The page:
Commentary

‘Having style’ can be elusive

Once in a while, someone writes about people “having style.”

This reference often deals with fashion but, usually, if you’re described as having style it probably has to do with more than clothing. It’s a look, a demeanor and an attitude.

Somehow style always seemed to elude me.

Style eluded everyone in the 1950s because anyone who didn’t look like the norm was considered weird. Being a “normal teenager” (an oxymoron anytime) in the 1950s meant wearing jeans, a cotton shirt, loafers, white athletic socks and, oh yeah, the jean legs and shirtsleeves were rolled up two laps. Everyone looked alike.

Then came Elvis and rock-n-roll and pink was in for a while. It was really cool if you had black or blue dress slacks with pink stitching on the seam, pink shirt, pink suede belt, pink socks and blue suede shoes. And, you guessed it, everyone looked alike.

In those years, the “in” guys had a regular haircut, a buzz cut or a flattop. The “hoods” wore their hair just long enough to comb back in ducktails.

During the turbulent 1960s, responsible dudes kept those Fifties coifs and the hippies felt the more hair the better — head and facial. Stone washed jeans, tiedyed shirts and sandals or really ugly tennis shoes were the order of the day for the non-conformists.

Somewhere in that decade, styling gel and hair spray for men were invented. Regular haircuts and short styles almost disappeared. Styled hair was the thing. So, I let my flattop grow out and got my hair styled. Shirts with button-down collars (the Ivy League look) were in as well. And, yeah, we square dudes still sort of looked alike.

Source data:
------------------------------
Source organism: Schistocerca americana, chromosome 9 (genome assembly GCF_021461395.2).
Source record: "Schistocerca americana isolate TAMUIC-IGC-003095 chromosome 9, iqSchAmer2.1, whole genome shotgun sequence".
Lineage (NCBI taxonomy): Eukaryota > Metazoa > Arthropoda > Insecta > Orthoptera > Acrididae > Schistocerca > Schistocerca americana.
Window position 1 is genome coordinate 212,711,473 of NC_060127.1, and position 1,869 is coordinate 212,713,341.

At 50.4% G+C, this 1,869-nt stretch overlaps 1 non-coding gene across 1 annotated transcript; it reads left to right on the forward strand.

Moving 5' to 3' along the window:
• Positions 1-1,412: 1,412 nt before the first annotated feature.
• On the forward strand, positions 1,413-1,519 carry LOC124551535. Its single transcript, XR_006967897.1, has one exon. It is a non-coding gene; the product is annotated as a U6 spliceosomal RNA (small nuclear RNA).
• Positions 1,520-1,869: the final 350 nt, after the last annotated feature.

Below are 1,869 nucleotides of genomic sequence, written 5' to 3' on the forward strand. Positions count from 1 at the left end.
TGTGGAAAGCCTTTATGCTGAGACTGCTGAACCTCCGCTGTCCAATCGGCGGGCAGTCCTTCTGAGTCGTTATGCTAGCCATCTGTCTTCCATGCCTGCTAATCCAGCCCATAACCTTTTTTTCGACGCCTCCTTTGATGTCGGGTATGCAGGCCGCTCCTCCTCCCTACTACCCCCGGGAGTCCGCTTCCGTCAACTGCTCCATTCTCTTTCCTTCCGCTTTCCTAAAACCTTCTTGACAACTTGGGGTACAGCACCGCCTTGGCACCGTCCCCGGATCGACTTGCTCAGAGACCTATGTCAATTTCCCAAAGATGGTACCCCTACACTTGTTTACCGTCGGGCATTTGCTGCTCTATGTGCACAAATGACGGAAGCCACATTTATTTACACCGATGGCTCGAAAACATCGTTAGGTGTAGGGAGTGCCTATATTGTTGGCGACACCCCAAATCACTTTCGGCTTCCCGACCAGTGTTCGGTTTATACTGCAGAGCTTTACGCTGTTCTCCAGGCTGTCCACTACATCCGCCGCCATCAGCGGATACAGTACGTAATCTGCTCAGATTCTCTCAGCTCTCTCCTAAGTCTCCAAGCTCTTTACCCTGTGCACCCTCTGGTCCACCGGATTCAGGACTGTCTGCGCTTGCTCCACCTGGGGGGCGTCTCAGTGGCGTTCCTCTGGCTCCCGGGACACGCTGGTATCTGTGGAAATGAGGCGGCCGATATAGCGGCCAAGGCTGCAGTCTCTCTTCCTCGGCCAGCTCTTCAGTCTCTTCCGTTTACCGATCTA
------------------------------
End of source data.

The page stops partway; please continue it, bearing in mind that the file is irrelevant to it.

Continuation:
Since I didn’t have a clue how to style my own in the early 1970s, I drove 30 miles to the edge of Houston to get my hair styled. I chose the wrong stylist. He was so busy discussing world events and, if I slightly disagreed, saying “Bet me!” that he used way too much heat and hair spray. He tried to make the front of my hair look like a gimme cap bill. All of that led to my hair breaking off in clumps and a complaint to James, the style salon owner. He promptly fired “Bet Me” and began trying to rehabilitate my hair so I could look like every other square.

James’ remedy for my hair was a perm. He said my hair needed a style that called for it being more “relaxed” with no use of gel, spray or heat. A perm?! That’s for girls and sissies, I wailed.

So, there I sat in the back of the shop, curlers in my hair, a plastic sheet tied around my neck while a “shampoo girl” applied the perm solution.

When the curlers came out ... well, it was easy to care for, but not style’s finest hour.

In those upside down 1970s, pastel-colored leisure suits and wild-patterned shirts with huge collars were the in look along with big chains and medallions hanging around your neck. We all wore white belts and white shoes. So, I looked like every other guy ... ugly.

Finally, I decided to look professional, wearing a coat and tie every day. In 1980, I grew, gasp!, facial hair. My mustache was solid black.

Through the 1990s, the “pro look” held sway and then in the new millennium styles became more relaxed and it wasn’t necessary to wear a coat and tie daily. The black mustache went through a salt-and-pepper transition And, yeah, I probably still looked like most guys my age.

Ultimately, ah, there was retirement.

It was back to basics — jeans six and a half days a week. The other half-day (church) calls for slacks, a nice shirt and, as weather dictates, a coat but rarely a tie.

The mustache is now snow white and the hair is, well, graying and relaxed.

And, often there may be an expression — tongue sticking out and a noise like Opus of the comic strip — “Bftsplk!” I’m retired!

Now I have style.

Willis Webb is a retired community newspaper editor-publisher. Email him at wwebb@wildblue.net


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2010-01-28 digital edition



The burn ban for Milam County has been lifted. Burning is always prohibited in the county's municipalities.


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